I’ve decided to launch a new, bookish thang here on my blog and for my Readers Club email list. I’m calling it, “Shari’s Pick.”

This week, I signed up for NetGalley to start receiving Advanced Reviewer Copies (ARCs) from publishers before they hit the bookshelves. And … (deep breath) … I bought a Kindle (yes, to this day, I’d refused to buy an e-reader). Not to mention, I began reviewing already-published books in several places:

Out of everything I review (both published and ARCs), I’ll pick a top recommendation once every few months. I’d love to do this monthly, but with my schedule, I only have time to read one book per month, on average.

Shari’s Pick will be the cream of the crop, the stuff that sticks in my brain like flypaper, the books that if you have time for nothing else, you’ll want to read this.

Why would you listen to little, old me?

Let’s just say I’m picky. OK, maybe that’s an understatement. Critical. Meticulous. Fastidious.

But I’m fair, too. I don’t believe in cruelty, but honesty, on the other hand, you will find.

I also write for a living. I’m a former newspaper reporter. I’ve written for national magazines. I’m a current corporate communications professional. I’ve edited three novels, corporate jargon, e-newsletters, and oh yeah – I’m also a published indie author.

So … my tastes are discriminatory—not by genre or author—but by quality. If you’re looking for quality, you’ll find it from Shari’s Pick.

Be the first to know Shari’s Pick!

Whenever I announce a new Shari’s Pick, my Readers Club subscribers will hear it first! Therefore, if you don’t want to miss the first Shari’s Pick (which I have yet to announce), sign up for my Readers Club now! 😉

Readers Club button

 

How Babies and Tablets Inspired this Dystopian Novel

512px-Kaitlin_Headphones

Babies and tablets. The rise of propaganda. Rosh Hashanah dinner. These were a few of the factors that led to the inspiration behind my debut novel, The Apollo Illusion.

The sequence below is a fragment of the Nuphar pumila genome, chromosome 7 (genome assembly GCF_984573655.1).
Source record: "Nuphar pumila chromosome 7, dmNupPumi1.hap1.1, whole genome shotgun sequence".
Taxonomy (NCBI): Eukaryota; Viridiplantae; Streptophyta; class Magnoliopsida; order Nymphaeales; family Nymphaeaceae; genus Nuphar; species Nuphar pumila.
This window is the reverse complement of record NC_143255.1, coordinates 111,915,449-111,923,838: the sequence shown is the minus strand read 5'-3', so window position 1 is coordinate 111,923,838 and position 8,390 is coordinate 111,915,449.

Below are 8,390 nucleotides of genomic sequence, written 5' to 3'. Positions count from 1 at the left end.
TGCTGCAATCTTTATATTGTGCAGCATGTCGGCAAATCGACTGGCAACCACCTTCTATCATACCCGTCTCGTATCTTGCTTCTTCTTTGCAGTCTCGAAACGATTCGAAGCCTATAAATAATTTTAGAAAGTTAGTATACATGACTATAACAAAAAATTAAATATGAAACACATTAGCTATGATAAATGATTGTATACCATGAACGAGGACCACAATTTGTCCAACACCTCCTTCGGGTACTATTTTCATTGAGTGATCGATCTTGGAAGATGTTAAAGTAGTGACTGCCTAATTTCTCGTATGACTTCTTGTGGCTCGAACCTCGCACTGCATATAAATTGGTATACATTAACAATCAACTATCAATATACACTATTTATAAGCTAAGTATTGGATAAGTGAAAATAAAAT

I love reading the story behind the story from favorite authors, like Margaret Atwood or Junot Diaz. So when Autumn of Fallen Over Book Reviews asked me to write a guest post on what inspired MY first book, I couldn’t resist. OK, I actually felt special. That’s allowed occasionally, right?

The Story Behind the Story
Everything began in September 2013, when I’d gone to my mom’s house with my boyfriend and sister for Rosh Hashanah dinner. In case that sounds like Elvish to you, Rosh Hashanah is the Jewish New Year, because our calendar goes by the moon (I know, we’re weirdly Twilight like that).

While munching on noodle pudding and roasted chicken, my mom started telling us about a news story regarding babies and tablets. Babies were learning the swiping motion of using tablets before they learned to talk.

Head over to Fallen Over Book Reviews to read the rest of the story! …

My FIRST Published (Creative) Story! ‘A Call from Paris’

eFiction cover

 

[ Read “A Call from Paris” now!]

As of June this year, I am no longer some used, discarded toilet paper in the creative writing world. That’s right …

I’M PUBLISHED!

I know I’ve been published as a journalist before, but never as a creative writer. As an author. I kinda feel like Moses right now, after he descended from Mount Sinai, beaming with holy rays of light from his ears.

Of course, minus the white beard (or am I merely thinking of Charlton Heston?).

Anyway, I digress …

I was published in the June 2013 edition of an e-publication called, “eFiction.”

And my story is proudly entitled, “A Call from Paris.”

And yes! I made it possible for you to read! I printed just my story, then scanned it into a document.

Read ‘A Call from Paris’ Here!!

But be forewarned, my snarky, snide attitude does not carry over into this story. My creative works tend to be a little more serious.

I also urge you to consider purchasing the FULL June 2013 eFiction edition, which can be read on your Kindle or Nook. You can buy it here. It’s only $3.99, and you’ll read works from the other amazing authors who were also published with me. Plus, if you buy, we get royalties. 🙂 And who doesn’t want to support their fellow writers?

So please read my story, if you’re so inclined to make me feel welcomed into the world of publishing, share it with your friends, and then comment below and tell me your thoughts! You’re my first readers, so your thoughts mean a lot to me.